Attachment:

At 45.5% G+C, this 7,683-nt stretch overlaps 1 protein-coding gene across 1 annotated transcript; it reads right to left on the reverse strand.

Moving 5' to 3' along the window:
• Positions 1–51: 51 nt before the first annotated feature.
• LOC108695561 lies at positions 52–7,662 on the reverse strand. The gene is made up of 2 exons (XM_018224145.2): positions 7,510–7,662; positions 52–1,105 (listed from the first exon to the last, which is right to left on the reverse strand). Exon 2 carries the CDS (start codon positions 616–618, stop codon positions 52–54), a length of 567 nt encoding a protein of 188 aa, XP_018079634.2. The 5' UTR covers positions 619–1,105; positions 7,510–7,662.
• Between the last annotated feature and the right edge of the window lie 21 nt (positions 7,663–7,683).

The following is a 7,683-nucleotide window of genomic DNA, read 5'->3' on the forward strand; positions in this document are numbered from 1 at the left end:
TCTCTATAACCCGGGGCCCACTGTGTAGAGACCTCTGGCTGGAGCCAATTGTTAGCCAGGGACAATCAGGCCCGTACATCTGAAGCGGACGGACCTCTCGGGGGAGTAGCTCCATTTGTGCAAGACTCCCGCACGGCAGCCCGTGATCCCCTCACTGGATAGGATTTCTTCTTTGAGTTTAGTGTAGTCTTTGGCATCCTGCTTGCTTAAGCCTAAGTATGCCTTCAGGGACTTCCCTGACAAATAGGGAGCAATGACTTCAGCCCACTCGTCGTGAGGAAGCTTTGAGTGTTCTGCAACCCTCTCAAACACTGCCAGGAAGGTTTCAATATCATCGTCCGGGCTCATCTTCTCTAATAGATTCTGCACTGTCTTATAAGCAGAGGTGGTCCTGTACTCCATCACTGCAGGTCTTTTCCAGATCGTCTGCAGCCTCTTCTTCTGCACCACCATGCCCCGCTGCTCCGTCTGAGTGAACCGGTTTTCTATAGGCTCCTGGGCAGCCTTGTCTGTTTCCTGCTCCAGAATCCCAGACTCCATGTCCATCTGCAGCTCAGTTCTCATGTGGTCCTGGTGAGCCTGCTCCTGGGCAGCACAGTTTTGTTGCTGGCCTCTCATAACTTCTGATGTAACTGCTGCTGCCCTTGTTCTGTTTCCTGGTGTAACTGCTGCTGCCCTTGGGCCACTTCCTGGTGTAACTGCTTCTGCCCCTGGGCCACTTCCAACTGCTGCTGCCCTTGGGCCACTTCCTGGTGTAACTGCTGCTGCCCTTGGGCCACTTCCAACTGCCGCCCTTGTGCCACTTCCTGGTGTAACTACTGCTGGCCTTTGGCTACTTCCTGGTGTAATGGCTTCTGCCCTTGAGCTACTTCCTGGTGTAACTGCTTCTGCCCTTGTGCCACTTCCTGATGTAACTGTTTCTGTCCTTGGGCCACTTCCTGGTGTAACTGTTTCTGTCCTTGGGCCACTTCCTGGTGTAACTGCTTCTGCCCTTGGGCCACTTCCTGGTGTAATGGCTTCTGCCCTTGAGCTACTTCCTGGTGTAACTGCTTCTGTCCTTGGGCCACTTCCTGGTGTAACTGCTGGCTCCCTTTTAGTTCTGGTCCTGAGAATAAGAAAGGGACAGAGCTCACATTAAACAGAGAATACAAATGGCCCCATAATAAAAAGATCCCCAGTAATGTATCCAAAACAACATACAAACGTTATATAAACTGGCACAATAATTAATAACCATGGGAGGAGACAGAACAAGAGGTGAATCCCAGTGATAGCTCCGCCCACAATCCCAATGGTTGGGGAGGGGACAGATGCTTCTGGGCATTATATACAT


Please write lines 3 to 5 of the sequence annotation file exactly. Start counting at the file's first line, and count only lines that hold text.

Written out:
• Positions 1–51: 51 nt before the first annotated feature.
• LOC108695561 lies at positions 52–7,662 on the reverse strand. The gene is made up of 2 exons (XM_018224145.2): positions 7,510–7,662; positions 52–1,105 (listed from the first exon to the last, which is right to left on the reverse strand). Exon 2 carries the CDS (start codon positions 616–618, stop codon positions 52–54), a length of 567 nt encoding a protein of 188 aa, XP_018079634.2. The 5' UTR covers positions 619–1,105; positions 7,510–7,662.
• Between the last annotated feature and the right edge of the window lie 21 nt (positions 7,663–7,683).